This is my Thursday column.
When the 49ers’ training camp begins in about a month, practices will be shorter, quieter, less intense than last year. And someone will be missing.
His absence hangs over the 49ers’ entire season. He’s the biggest story on the team, and he isn’t even on the team.
Let’s acknowledge he who must not be named. These are the top five things I will miss about Harbaugh.
The way he ran practices
When practice started, the bill of Harbaugh’s hat pointed straight in front him. He’d watch the players warm up, make notes with a sharpie and blow his whistle — official coach stuff.
That would last about 20 minutes. Then Harbaugh would turn his cap backwards, run over to a position group and do drills with them. Sometimes he’d throw passes with the quarterbacks. Sometimes he’d run routes with the tight ends. Sometimes he’d kick punts so the special teams could practice blocking them.
He was the most enthusiastic coach I’ve ever seen. He couldn’t just coach a practice — he had to participate in it, be the center of it. He was like the sun, and the players were planets orbiting him.
The way he shut down national writers and radio hosts
Harbaugh likes to shut down people’s questions. He’ll quibble with the wording, or simply refuse to answer. Especially if he doesn’t know the questioner.
Sometimes a famous national writer would come to Santa Clara for a day to ask Harbaugh a few questions during his group interview. The writer seemed to expect thoughtful, in-depth answers from Harbaugh, as if Harbaugh would be impressed by the writer’s byline, as if Harbaugh shut down only the local beat writers.
For national writers like this, Harbaugh would reserve his shortest, most awkward answers. And every time, Harbaugh would catch the writer completely by surprise. The writer would quickly follow up with two or three questions and try to force a good answer out of Harbaugh, and Harbaugh would answer in monosyllables. And the writer would sit there fuming.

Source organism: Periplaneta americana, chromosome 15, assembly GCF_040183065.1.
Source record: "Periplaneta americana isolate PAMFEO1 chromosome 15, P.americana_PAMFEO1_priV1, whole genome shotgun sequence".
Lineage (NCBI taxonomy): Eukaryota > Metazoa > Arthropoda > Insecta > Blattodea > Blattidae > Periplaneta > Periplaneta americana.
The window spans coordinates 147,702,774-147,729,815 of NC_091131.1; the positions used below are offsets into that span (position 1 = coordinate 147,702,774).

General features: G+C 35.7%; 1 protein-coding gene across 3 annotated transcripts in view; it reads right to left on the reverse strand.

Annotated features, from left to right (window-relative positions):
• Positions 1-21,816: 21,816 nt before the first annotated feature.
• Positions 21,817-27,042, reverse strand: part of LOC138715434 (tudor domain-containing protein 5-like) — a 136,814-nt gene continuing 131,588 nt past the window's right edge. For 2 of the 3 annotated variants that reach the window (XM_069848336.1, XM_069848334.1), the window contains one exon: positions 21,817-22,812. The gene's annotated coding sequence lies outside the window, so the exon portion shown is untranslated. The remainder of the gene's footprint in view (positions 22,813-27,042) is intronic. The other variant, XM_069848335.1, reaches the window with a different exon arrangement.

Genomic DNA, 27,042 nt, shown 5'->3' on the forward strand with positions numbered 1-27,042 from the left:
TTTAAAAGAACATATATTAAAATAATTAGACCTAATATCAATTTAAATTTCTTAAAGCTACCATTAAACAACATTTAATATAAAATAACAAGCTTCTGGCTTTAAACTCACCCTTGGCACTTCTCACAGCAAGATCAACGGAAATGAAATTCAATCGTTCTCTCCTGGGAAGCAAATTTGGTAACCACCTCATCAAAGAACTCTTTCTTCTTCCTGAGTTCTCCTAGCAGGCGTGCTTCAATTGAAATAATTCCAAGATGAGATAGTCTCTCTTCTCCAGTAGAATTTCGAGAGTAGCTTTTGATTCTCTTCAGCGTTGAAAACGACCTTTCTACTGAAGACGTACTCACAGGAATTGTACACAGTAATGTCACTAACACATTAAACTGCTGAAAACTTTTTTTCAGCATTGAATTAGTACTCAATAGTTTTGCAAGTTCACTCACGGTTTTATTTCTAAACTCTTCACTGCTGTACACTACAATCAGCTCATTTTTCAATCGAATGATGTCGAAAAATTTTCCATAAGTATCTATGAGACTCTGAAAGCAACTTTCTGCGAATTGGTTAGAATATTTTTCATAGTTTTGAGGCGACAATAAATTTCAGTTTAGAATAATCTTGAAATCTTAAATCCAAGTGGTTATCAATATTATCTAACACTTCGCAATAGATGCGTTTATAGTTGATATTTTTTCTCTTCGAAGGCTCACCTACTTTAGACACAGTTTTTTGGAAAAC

In that respect, Harbaugh was tremendously egalitarian.
The way he didn’t hold grudges
You can criticize Harbaugh. You can criticize his ability to coach, his offensive system, his game management. You can even criticize his personality. The next day, he’ll greet you with a smile. He doesn’t take business personally.
I’ll give you an example. In 2013, Aldon Smith drove his truck into a tree when he was drunk a few days before the 49ers’ Week 3 game against the Indianapolis Colts. Harbaugh played Smith anway.
Before the game, I predicted the 49ers would lose. They lost by 20. After the game, I wrote “by playing Aldon Smith, Jim Harbaugh undermined the integrity of the franchise.”
The next day, Harbaugh walked through the 49ers’ locker room looking for me. “Hi, Grant,” he said with a smile. It was the first time he ever talked to me or said my name. We always got along after that.
His defensive staff
You always can tell the pedigree of a coach by the quality of his assistants. A bad coach is threatened by top-notch assistants — he’s afraid one of them will take his job. Former Warriors coach Mark Jackson was threatened by his assistants.
Harbaugh never was. Harbaugh had the best assistant coaches, especially on defense where he needed help. Harbaugh freely admitted defense wasn’t his thing — he was an offensive guy. He needed great defensive coaches, and he got them.
In the entire league, Vic Fangio was the best defensive coordinator and Ed Donatell was the best defensive backs coach. Harbaugh hired both of them, and he gets credit for doing that.
It was such a pleasure watching Fangio and Donatell make the 49ers’ defense one of the best in the NFL year after year, no matter which players they had.
Harbaugh didn’t merely want to win. He wanted to kick butt, wanted to embarrass the other head coach.
Any coach going against Harbaugh was in for it. Jobs were at stake — not just wins and losses.
Former Detroit Lions head coach Jim Schwartz learned that the hard way. Not only did Harbaugh beat him in 2011, Harbaugh ruined him, slapped Schwartz in the back after the game and made him look like a little complaining punk. Two seasons later, the Lions fired him. It’ll be a while before he gets another chance to coach an NFL team.
Then there’s Green Bay Packers’ head coach Mike McCarthy, generally considered one of the best coaches in the NFL.
Every time they faced each other, McCarthy was a step behind. He’d adjust to what Harbaugh did in the previous game, but not to what Harbaugh did in the current game. By the fourth quarter, McCarthy would look ill on the sideline. Harbaugh gave him sour stomach.
I’ll miss the sour-stomach look.
Stay tuned for the top five things I won’t miss about Harbaugh.
Grant Cohn writes sports columns and the “Inside the 49ers” blog for The Press Democrat’s website. You can reach him at firstname.lastname@example.org.